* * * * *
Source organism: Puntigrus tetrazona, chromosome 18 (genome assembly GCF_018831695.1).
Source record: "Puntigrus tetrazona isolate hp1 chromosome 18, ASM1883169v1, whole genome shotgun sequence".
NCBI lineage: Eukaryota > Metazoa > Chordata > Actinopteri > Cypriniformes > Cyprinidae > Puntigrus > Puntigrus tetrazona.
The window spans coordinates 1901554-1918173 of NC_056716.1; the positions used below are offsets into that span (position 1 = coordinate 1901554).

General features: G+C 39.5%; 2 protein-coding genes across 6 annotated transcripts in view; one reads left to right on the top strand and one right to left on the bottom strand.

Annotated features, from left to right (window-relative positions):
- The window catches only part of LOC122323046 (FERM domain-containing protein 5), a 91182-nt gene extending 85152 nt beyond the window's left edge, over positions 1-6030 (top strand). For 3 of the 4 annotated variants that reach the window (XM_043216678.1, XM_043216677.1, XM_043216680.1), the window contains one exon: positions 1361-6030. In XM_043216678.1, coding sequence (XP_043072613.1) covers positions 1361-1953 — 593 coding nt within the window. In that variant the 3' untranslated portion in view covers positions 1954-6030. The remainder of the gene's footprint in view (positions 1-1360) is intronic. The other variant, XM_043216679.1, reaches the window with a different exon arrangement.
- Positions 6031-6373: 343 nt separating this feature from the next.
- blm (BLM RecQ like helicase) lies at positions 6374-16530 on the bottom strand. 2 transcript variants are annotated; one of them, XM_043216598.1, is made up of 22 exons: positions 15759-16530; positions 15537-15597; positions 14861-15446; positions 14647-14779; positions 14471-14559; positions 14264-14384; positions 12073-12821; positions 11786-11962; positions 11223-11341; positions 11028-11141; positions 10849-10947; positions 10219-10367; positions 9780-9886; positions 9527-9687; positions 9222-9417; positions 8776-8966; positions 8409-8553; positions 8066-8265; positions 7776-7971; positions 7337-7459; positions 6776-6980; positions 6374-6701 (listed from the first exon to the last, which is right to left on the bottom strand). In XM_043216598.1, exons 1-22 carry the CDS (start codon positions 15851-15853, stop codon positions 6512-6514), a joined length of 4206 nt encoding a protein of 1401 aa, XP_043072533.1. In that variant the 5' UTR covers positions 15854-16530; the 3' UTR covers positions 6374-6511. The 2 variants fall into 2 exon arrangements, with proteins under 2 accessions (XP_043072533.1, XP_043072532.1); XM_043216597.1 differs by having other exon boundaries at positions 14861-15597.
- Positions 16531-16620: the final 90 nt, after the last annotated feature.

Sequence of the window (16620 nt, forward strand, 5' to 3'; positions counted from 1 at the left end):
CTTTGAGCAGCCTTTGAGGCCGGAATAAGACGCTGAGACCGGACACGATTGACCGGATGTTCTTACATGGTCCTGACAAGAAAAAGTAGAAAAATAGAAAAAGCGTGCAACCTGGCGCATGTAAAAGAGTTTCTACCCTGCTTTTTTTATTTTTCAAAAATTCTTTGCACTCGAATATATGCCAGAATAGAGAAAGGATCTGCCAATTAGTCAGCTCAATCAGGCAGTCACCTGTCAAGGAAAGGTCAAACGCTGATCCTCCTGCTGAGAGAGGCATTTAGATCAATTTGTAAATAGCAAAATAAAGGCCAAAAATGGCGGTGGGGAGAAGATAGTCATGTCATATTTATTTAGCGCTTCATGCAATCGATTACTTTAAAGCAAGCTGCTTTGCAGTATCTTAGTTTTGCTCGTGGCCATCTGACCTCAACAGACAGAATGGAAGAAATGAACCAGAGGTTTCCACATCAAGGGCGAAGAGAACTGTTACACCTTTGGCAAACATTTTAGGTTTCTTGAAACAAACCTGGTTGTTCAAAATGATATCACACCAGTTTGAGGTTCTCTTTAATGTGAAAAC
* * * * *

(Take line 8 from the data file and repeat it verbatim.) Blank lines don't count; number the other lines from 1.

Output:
- Positions 6031-6373: 343 nt separating this feature from the next.